“It needs to be repeated without end: gender-affirming care is lifesaving care,” said Equality Florida Transgender Equality Director Nikole Parker.

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Fla. Department of Education approves new anti-LGBTQ rules

Governor earlier this year signed state’s ‘Don’t Say Gay’ law

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(Photo courtesy of Equality Florida)

As school districts across the state and particularly in Southwest Florida struggle to reopen after the massive damage inflicted by Hurricane Ian, the deadliest hurricane to strike the state of Florida since the 1935 Labor Day storm, the Florida Department of Education voted unanimously Wednesday on new rules designed to intimidate school districts and teachers that affirm LGBTQ students.

Equality Florida, the state’s largest LGBTQ advocacy organization, noted that the Florida Department of Education with these new rules has expanded the enforcement of House Bill 1557, the “Don’t Say LGBTQ” law. One rule passed Wednesday threatens teachers with termination of both their job and education certificate if they are found to have engaged in “classroom instruction on sexual orientation or gender identity.”

“The Board of Education’s move to target individual teachers’ jobs and licenses is another cruel attack from an administration that has spent months punching down at Florida’s LGBTQ youth and families,” said Equality Florida Senior Political Director Joe Saunders. “Qualified, effective teachers are fleeing the profession in Florida thanks to the constant politicization of their roles and discrediting of their characters by the DeSantis administration. Rather than help to clarify the ‘Don’t Say LGBTQ’ law’s scope, the Board of Education has taken this bigoted law to yet another extreme, threatening teachers if they dare to acknowledge LGBTQ families in the classroom. This escalation in deference to the far right agenda of the governor makes our schools less inclusive — and less safe.”

Nearly 100 LGBTQ advocates attended the Board of Education meeting today in Orlando, and more than 1,000 people sent messages to board members in support of teachers, families and LGBTQ students.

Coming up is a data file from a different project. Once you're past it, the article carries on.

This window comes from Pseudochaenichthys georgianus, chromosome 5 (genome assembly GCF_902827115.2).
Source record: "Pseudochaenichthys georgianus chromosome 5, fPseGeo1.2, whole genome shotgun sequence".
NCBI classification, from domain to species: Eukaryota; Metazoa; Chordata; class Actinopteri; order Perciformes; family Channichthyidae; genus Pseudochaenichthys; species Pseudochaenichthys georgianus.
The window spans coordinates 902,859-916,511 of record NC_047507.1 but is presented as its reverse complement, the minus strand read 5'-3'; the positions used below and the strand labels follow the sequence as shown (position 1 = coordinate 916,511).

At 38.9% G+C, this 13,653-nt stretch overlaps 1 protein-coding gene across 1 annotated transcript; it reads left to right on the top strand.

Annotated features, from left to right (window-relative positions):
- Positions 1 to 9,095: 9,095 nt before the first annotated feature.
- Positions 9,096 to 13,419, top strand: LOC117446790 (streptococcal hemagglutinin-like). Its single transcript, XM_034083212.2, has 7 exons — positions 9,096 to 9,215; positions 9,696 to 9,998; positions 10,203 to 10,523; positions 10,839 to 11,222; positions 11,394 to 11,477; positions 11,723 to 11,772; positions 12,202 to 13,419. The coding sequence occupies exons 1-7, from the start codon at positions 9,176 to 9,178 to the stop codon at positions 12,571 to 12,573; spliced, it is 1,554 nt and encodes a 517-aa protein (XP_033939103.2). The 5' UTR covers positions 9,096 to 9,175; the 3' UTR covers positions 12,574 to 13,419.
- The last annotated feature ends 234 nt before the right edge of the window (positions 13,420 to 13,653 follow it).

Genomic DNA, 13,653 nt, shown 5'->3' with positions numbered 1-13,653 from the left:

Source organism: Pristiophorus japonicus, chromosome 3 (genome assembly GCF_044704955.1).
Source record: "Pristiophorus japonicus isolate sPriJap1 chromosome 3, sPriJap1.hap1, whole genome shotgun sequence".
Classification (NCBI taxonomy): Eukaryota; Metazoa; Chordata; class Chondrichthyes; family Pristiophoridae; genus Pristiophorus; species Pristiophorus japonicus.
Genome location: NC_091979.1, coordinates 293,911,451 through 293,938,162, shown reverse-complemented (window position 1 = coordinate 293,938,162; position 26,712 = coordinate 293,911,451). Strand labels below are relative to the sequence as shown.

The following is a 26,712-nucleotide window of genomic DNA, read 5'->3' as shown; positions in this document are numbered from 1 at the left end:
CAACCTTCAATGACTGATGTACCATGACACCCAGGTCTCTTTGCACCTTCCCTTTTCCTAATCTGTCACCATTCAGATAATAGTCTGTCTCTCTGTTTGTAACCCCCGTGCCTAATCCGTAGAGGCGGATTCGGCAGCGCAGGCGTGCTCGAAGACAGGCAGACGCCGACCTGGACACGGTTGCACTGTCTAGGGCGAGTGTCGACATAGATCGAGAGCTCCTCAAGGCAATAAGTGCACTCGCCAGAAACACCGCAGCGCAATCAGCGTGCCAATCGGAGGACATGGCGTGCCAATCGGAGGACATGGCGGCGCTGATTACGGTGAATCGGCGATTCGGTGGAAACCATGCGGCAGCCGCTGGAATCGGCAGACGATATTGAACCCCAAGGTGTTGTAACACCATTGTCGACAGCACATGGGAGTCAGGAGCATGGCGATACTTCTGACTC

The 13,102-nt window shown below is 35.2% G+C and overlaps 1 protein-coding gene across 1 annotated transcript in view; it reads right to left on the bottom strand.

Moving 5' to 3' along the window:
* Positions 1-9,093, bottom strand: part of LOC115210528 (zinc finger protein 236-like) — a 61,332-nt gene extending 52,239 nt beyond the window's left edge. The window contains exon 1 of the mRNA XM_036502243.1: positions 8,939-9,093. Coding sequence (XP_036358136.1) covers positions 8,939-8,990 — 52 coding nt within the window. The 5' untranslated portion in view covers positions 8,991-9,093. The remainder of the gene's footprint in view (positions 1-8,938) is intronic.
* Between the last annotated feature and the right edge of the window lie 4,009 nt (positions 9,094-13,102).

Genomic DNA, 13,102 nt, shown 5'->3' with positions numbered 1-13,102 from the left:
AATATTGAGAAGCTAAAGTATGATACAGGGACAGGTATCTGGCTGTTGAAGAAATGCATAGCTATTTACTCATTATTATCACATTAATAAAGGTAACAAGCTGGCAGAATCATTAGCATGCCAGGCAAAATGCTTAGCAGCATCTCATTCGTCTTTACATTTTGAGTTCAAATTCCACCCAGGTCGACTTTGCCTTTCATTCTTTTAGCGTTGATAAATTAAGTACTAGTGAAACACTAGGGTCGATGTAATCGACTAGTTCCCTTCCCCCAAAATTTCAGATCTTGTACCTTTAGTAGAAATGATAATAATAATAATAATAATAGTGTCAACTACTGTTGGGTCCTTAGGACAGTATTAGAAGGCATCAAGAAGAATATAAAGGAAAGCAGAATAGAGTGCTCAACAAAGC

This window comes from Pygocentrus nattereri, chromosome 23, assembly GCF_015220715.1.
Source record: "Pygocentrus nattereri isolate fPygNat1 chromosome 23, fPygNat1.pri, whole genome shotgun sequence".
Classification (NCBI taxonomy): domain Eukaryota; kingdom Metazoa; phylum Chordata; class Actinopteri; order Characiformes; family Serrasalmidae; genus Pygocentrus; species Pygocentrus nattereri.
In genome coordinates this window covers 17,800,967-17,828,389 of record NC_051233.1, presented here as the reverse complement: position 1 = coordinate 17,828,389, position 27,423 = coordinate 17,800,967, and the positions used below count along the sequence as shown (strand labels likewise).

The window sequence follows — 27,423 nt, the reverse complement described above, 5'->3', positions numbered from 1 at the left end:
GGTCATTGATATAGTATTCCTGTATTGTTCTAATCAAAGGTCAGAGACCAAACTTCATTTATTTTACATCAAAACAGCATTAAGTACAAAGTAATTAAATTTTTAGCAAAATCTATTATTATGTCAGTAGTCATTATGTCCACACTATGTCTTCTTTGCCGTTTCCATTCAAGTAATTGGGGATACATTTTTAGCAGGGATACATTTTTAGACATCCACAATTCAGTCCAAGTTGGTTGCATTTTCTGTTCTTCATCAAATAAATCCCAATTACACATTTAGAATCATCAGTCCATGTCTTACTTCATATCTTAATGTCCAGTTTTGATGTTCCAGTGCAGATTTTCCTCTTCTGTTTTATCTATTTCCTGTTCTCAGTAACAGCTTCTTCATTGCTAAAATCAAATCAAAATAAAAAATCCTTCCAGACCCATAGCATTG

Another rule passed Wednesday targets school districts with policies that allow transgender students safe access to bathrooms and locker rooms. While not denying those facilities to transgender and nonbinary students, the new rule requires school districts notify parents in the district if they have a policy allowing bathrooms or locker rooms to be separated on a basis “other than biological sex at birth.”

“The Board of Education’s facilities separation rule does not and cannot prevent transgender students from accessing facilities aligned with their gender identity — we know Federal law and the constitution protect these rights. Florida school districts have been following federal law for more than a decade, establishing policies we know will continue to work long after this politically-motivated proposed rule. What it does do is attempt to bully and intimidate districts that are providing these accommodations. Ron DeSantis’ war on transgender Floridians must end. All students deserve access to school facilities that are inclusive and safe,” added Saunders.

Education Commissioner Manny Diaz, a former state senator who sponsored the “Don’t Say Gay/LGBTQ” law, has been leading the efforts against Florida’s LGBTQ students.

In July he issued a memo instructing school districts to ignore Title IX nondiscrimination protections for trans students, threatening costly penalties even though federal law and case law require accommodations for trans youth.

LGBTQ-inclusive school district policies are still supported by federal protections that exist to provide safe, welcoming spaces for all students. The Biden administration has issued guidance instructing schools to comply with Title IX protections against discrimination on the basis of sex, which is inclusive of sexual orientation and gender identity.

School districts must continue supporting LGBTQ students, creating safe, inclusive environments, and implementing the bigoted “Don’t Say LGBTQ” law as narrowly as possible to mitigate the harms it is inflicting on students and families.